It sounds simple and appealing. Your city has a major road with a lot of traffic, but city planners and citizens want to make it more pedestrian-friendly, encouraging more walkable stores in place of purely big box strip development. How about pedestrian overpasses? With a walkway, people can cross in complete safety and not interfere with the existing traffic. You can even build new stores with entrances on the second level, so that people can walk directly from stores on one side of the street to the other. What could be wrong with that?

Vision of the future from GM’s “To New

Horizons” exhibit at the 1969 World’s


A lot, actually. This was a topic of discussion and disagreement at Wednesday’s Rockville Pike community meeting. One member of our table, a former urban planner, felt very strongly that new development should not impede the existing traffic, and heavily used at-grade crosswalks would indeed slow down traffic. The solution, he argued, was a system of pedestrian overpasses.

But skybridges connecting retail above the street simply don’t work, and many cities are actually removing the ones they built in the 1970s. Elevated walkways as an urban design (or even suburban design) element are one of those 1960s ideas that, like ubiquitous freeways criss-crossing the city center and single-use zoning, we now realize to be detrimental to a well-functioning city. In fact, elevated sidewalks were one of the centerpieces of the “To New Horizons” film by General Motors at the 1939 World’s Fair that inspired a generation of Americans toward a shiny future that ended up destroying their cities. (Fast forward to about 20 minutes in to hear about the skybridges.)

Freeways, skybridges follow a similar principle: we should separate uses. “Put the people with the people. Put the business with the business. Put the industry with the industry.” Separate the cars from the people so the cars can go fast and the people stay safe. But as we now know thanks to Jane Jacobs and others, separation is dangerous. Separation means there are fewer “eyes on the street” in any one place. Pedestrian overpasses in Minneapolis make the sidewalks more dangerous. Overpasses themselves can be dangerous, keeping people enclosed in a small space that may be empty much of the day and an appealing spot for crime.

Skybridges also foster less public investment in the street. After all, if people are supposed to cross upstairs, we don’t need those crosswalks any more. Maybe we can get rid of this light. How about an extra turn lane in front of this new complex? Wouldn’t traffic move better with a flyover ramp in addition to the walkway? And before you know it, the street that was formerly a suburban arterial has practically turned into a freeway—the exact opposite of the boulevard citizens want. Once you take away pedestrians, there’s no reason to engineer what remains for pedestrians, and the cycle of auto dependency gets deeper.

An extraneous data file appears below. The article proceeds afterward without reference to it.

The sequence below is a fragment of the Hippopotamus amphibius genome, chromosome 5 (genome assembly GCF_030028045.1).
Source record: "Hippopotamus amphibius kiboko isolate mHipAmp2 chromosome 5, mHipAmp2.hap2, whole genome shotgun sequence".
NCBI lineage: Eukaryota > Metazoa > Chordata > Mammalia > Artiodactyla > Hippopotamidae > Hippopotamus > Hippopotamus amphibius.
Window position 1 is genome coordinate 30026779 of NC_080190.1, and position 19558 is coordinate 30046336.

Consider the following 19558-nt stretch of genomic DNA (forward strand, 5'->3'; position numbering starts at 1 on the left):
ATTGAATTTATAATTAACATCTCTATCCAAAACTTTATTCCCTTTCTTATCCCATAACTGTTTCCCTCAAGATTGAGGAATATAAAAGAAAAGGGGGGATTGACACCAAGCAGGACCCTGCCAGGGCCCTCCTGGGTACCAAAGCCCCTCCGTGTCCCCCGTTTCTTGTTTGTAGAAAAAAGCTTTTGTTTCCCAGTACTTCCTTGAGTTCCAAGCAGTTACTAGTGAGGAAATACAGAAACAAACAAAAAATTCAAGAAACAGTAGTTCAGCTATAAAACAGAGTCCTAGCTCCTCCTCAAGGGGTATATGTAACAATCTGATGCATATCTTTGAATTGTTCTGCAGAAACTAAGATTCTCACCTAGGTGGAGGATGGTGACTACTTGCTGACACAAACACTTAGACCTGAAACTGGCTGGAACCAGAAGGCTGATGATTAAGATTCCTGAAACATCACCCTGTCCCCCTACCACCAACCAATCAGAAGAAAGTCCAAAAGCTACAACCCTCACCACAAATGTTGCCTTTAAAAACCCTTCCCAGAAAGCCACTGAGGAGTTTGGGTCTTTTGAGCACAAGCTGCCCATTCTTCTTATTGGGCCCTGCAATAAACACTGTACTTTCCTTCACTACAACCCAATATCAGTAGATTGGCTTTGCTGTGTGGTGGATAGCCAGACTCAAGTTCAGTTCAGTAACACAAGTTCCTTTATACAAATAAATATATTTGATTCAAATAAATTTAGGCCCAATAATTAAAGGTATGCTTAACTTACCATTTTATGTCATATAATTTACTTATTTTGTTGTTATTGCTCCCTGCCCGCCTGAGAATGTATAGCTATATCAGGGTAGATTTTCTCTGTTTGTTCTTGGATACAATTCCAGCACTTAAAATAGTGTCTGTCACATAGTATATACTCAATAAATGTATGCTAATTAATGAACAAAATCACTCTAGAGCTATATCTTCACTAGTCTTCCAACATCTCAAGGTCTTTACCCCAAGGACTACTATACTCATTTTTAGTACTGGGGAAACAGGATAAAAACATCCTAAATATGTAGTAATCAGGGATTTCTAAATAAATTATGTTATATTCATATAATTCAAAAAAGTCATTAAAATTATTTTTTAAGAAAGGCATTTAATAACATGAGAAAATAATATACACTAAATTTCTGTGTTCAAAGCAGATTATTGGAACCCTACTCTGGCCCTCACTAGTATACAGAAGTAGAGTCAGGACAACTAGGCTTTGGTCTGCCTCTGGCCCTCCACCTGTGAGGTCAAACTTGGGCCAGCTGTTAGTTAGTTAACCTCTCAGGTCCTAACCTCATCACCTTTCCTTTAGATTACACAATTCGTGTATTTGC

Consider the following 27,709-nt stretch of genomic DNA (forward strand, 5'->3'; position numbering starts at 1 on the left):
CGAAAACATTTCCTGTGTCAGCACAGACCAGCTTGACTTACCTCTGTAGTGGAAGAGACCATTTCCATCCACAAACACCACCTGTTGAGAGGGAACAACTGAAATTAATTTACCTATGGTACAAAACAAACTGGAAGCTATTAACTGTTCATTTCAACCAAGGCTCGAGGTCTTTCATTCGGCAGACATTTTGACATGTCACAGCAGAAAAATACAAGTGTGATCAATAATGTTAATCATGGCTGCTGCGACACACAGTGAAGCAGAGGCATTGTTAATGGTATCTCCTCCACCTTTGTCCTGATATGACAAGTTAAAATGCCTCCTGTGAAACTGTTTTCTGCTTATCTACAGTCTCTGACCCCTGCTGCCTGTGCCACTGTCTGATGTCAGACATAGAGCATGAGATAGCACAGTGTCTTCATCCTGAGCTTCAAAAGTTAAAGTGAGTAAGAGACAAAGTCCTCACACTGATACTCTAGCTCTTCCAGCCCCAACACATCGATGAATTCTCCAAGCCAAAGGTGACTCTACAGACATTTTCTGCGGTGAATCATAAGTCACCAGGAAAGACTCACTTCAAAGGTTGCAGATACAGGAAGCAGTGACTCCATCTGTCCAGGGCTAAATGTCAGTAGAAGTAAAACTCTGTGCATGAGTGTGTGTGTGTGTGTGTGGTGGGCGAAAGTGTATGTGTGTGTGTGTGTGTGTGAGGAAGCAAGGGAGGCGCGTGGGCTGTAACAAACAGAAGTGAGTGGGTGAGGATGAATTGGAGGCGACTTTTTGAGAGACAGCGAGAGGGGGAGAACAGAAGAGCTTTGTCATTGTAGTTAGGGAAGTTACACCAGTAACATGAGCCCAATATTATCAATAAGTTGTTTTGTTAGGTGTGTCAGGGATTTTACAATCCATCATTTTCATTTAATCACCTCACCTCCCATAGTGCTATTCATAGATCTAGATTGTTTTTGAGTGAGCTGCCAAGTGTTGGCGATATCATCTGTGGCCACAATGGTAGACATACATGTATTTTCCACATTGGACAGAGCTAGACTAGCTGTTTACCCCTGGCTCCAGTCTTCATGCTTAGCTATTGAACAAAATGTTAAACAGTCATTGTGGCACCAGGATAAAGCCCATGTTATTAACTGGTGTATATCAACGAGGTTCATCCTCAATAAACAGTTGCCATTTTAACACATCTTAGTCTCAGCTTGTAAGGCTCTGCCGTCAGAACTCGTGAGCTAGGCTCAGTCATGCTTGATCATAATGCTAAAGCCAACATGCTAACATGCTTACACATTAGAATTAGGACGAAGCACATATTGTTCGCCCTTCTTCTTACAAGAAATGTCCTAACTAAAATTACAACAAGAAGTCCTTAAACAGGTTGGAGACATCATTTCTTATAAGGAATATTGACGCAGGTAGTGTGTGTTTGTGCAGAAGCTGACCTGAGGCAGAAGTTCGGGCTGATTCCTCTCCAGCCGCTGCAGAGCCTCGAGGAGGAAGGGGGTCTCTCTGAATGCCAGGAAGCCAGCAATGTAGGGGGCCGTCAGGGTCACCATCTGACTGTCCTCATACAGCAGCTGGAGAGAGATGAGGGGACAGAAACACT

That’s particularly bad because people often don’t use skybridges even when they are there. Pedestrians generally don’t want to climb two flights of stairs on each end just to cross a street; they will take the shortest path. When leaving the meeting, I crossed the Pike at Bouic Avenue, where there is no crosswalk, instead of trekking a whole (long) block north, out of my way, to Halpine Road which is farther from the Metro. After all, I only had to cross three lanes, then wait at the island, and cross three more.

A 1960s city planner would say that means we need a fence to keep pedestrians off the street. A 21st century city planner would say that means we need a crosswalk, a traffic light, and a better pedestrian refuge in the median. People will walk across the street whether there are elevated walkways or not. The best thing we can do is design the street for it, balancing the pedestrians with the traffic so neither is unduly inconvenienced.

Right now, Salt Lake City is grappling with a proposed skybridge across Main Street. Denver’s are almost completely deserted and many are neglected. Des Moines’ Skywalk has caused 60 percent ground-floor retail vacancy rates. As Rockville tries to make its Pike into a low-density urban environment, similar to the density of some of the mid-size Midwestern and Mountain West cities, it should turn away from GM’s 1939 vision and toward true new horizons without skybridges.

David Alpert is Founder and President of Greater Greater Washington and Executive Director of DC Sustainable Transportation (DCST). He worked as a Product Manager for Google for six years and has lived in the Boston, San Francisco, and New York metro areas in addition to Washington, DC. He lives with his wife and two children in Dupont Circle. Unless otherwise noted, opinions in his GGWash posts are his and not the official views of GGWash or DCST.